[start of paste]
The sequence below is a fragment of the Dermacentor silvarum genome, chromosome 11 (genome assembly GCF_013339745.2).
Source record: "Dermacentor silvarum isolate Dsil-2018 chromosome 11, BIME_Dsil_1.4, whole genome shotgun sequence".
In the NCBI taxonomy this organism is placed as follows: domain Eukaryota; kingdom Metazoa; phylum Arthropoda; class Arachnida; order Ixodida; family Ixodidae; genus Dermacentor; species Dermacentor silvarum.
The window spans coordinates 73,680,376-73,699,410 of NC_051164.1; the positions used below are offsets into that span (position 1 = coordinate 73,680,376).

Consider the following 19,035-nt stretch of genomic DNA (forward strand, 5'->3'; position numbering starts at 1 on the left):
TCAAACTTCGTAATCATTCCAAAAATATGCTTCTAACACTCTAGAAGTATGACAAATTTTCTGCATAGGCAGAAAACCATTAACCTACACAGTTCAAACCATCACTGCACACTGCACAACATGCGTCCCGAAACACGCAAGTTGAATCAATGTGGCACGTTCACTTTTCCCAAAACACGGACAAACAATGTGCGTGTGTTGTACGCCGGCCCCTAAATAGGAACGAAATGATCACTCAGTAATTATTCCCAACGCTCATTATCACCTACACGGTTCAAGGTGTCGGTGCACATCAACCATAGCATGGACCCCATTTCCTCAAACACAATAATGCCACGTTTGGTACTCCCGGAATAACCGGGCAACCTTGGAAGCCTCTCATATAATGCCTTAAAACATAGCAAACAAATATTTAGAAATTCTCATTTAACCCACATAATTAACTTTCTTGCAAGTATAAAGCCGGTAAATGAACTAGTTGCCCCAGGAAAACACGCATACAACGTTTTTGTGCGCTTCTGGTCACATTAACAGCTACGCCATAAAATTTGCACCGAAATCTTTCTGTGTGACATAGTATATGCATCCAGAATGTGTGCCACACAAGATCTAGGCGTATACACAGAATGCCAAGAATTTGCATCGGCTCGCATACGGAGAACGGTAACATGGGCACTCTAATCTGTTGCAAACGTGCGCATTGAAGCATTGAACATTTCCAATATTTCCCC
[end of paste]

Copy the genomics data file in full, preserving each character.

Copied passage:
The sequence below is a fragment of the Dermacentor silvarum genome, chromosome 11 (genome assembly GCF_013339745.2).
Source record: "Dermacentor silvarum isolate Dsil-2018 chromosome 11, BIME_Dsil_1.4, whole genome shotgun sequence".
In the NCBI taxonomy this organism is placed as follows: domain Eukaryota; kingdom Metazoa; phylum Arthropoda; class Arachnida; order Ixodida; family Ixodidae; genus Dermacentor; species Dermacentor silvarum.
The window spans coordinates 73,680,376-73,699,410 of NC_051164.1; the positions used below are offsets into that span (position 1 = coordinate 73,680,376).

Consider the following 19,035-nt stretch of genomic DNA (forward strand, 5'->3'; position numbering starts at 1 on the left):
TCAAACTTCGTAATCATTCCAAAAATATGCTTCTAACACTCTAGAAGTATGACAAATTTTCTGCATAGGCAGAAAACCATTAACCTACACAGTTCAAACCATCACTGCACACTGCACAACATGCGTCCCGAAACACGCAAGTTGAATCAATGTGGCACGTTCACTTTTCCCAAAACACGGACAAACAATGTGCGTGTGTTGTACGCCGGCCCCTAAATAGGAACGAAATGATCACTCAGTAATTATTCCCAACGCTCATTATCACCTACACGGTTCAAGGTGTCGGTGCACATCAACCATAGCATGGACCCCATTTCCTCAAACACAATAATGCCACGTTTGGTACTCCCGGAATAACCGGGCAACCTTGGAAGCCTCTCATATAATGCCTTAAAACATAGCAAACAAATATTTAGAAATTCTCATTTAACCCACATAATTAACTTTCTTGCAAGTATAAAGCCGGTAAATGAACTAGTTGCCCCAGGAAAACACGCATACAACGTTTTTGTGCGCTTCTGGTCACATTAACAGCTACGCCATAAAATTTGCACCGAAATCTTTCTGTGTGACATAGTATATGCATCCAGAATGTGTGCCACACAAGATCTAGGCGTATACACAGAATGCCAAGAATTTGCATCGGCTCGCATACGGAGAACGGTAACATGGGCACTCTAATCTGTTGCAAACGTGCGCATTGAAGCATTGAACATTTCCAATATTTCCCC